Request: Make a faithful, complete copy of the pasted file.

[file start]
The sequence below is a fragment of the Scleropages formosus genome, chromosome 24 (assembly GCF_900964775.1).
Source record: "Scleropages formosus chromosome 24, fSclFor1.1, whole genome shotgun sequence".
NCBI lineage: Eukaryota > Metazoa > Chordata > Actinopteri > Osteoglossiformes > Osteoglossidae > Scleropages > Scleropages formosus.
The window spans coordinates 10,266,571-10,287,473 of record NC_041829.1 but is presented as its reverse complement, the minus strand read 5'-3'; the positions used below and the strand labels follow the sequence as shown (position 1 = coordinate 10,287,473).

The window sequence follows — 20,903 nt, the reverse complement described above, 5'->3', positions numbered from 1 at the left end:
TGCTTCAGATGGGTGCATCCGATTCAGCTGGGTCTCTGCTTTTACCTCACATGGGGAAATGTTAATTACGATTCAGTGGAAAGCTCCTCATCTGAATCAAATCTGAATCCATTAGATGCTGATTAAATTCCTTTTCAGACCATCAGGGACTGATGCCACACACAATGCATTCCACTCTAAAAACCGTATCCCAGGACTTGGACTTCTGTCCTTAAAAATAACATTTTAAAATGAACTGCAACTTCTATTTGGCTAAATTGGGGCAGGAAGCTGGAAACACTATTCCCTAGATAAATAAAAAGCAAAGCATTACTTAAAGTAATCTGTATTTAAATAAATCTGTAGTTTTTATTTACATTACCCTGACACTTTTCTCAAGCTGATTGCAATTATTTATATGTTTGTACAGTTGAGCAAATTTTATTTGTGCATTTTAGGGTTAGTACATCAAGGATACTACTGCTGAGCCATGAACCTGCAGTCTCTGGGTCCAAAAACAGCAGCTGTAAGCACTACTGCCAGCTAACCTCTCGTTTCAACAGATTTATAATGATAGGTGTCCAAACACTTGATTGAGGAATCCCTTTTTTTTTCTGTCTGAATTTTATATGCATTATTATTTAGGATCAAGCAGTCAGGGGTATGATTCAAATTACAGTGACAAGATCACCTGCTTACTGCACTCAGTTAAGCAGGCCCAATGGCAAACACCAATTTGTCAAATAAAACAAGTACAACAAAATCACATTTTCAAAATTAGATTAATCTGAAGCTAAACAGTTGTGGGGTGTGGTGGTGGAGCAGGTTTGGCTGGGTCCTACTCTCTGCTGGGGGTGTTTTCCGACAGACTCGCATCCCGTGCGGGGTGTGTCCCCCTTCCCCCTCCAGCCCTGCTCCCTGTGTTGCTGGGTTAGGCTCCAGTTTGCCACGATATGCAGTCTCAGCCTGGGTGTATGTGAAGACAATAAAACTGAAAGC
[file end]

The sequence below is a fragment of the Scleropages formosus genome, chromosome 24 (assembly GCF_900964775.1).
Source record: "Scleropages formosus chromosome 24, fSclFor1.1, whole genome shotgun sequence".
NCBI lineage: Eukaryota > Metazoa > Chordata > Actinopteri > Osteoglossiformes > Osteoglossidae > Scleropages > Scleropages formosus.
The window spans coordinates 10,266,571-10,287,473 of record NC_041829.1 but is presented as its reverse complement, the minus strand read 5'-3'; the positions used below and the strand labels follow the sequence as shown (position 1 = coordinate 10,287,473).

The window sequence follows — 20,903 nt, the reverse complement described above, 5'->3', positions numbered from 1 at the left end:
TGCTTCAGATGGGTGCATCCGATTCAGCTGGGTCTCTGCTTTTACCTCACATGGGGAAATGTTAATTACGATTCAGTGGAAAGCTCCTCATCTGAATCAAATCTGAATCCATTAGATGCTGATTAAATTCCTTTTCAGACCATCAGGGACTGATGCCACACACAATGCATTCCACTCTAAAAACCGTATCCCAGGACTTGGACTTCTGTCCTTAAAAATAACATTTTAAAATGAACTGCAACTTCTATTTGGCTAAATTGGGGCAGGAAGCTGGAAACACTATTCCCTAGATAAATAAAAAGCAAAGCATTACTTAAAGTAATCTGTATTTAAATAAATCTGTAGTTTTTATTTACATTACCCTGACACTTTTCTCAAGCTGATTGCAATTATTTATATGTTTGTACAGTTGAGCAAATTTTATTTGTGCATTTTAGGGTTAGTACATCAAGGATACTACTGCTGAGCCATGAACCTGCAGTCTCTGGGTCCAAAAACAGCAGCTGTAAGCACTACTGCCAGCTAACCTCTCGTTTCAACAGATTTATAATGATAGGTGTCCAAACACTTGATTGAGGAATCCCTTTTTTTTTCTGTCTGAATTTTATATGCATTATTATTTAGGATCAAGCAGTCAGGGGTATGATTCAAATTACAGTGACAAGATCACCTGCTTACTGCACTCAGTTAAGCAGGCCCAATGGCAAACACCAATTTGTCAAATAAAACAAGTACAACAAAATCACATTTTCAAAATTAGATTAATCTGAAGCTAAACAGTTGTGGGGTGTGGTGGTGGAGCAGGTTTGGCTGGGTCCTACTCTCTGCTGGGGGTGTTTTCCGACAGACTCGCATCCCGTGCGGGGTGTGTCCCCCTTCCCCCTCCAGCCCTGCTCCCTGTGTTGCTGGGTTAGGCTCCAGTTTGCCACGATATGCAGTCTCAGCCTGGGTGTATGTGAAGACAATAAAACTGAAAGC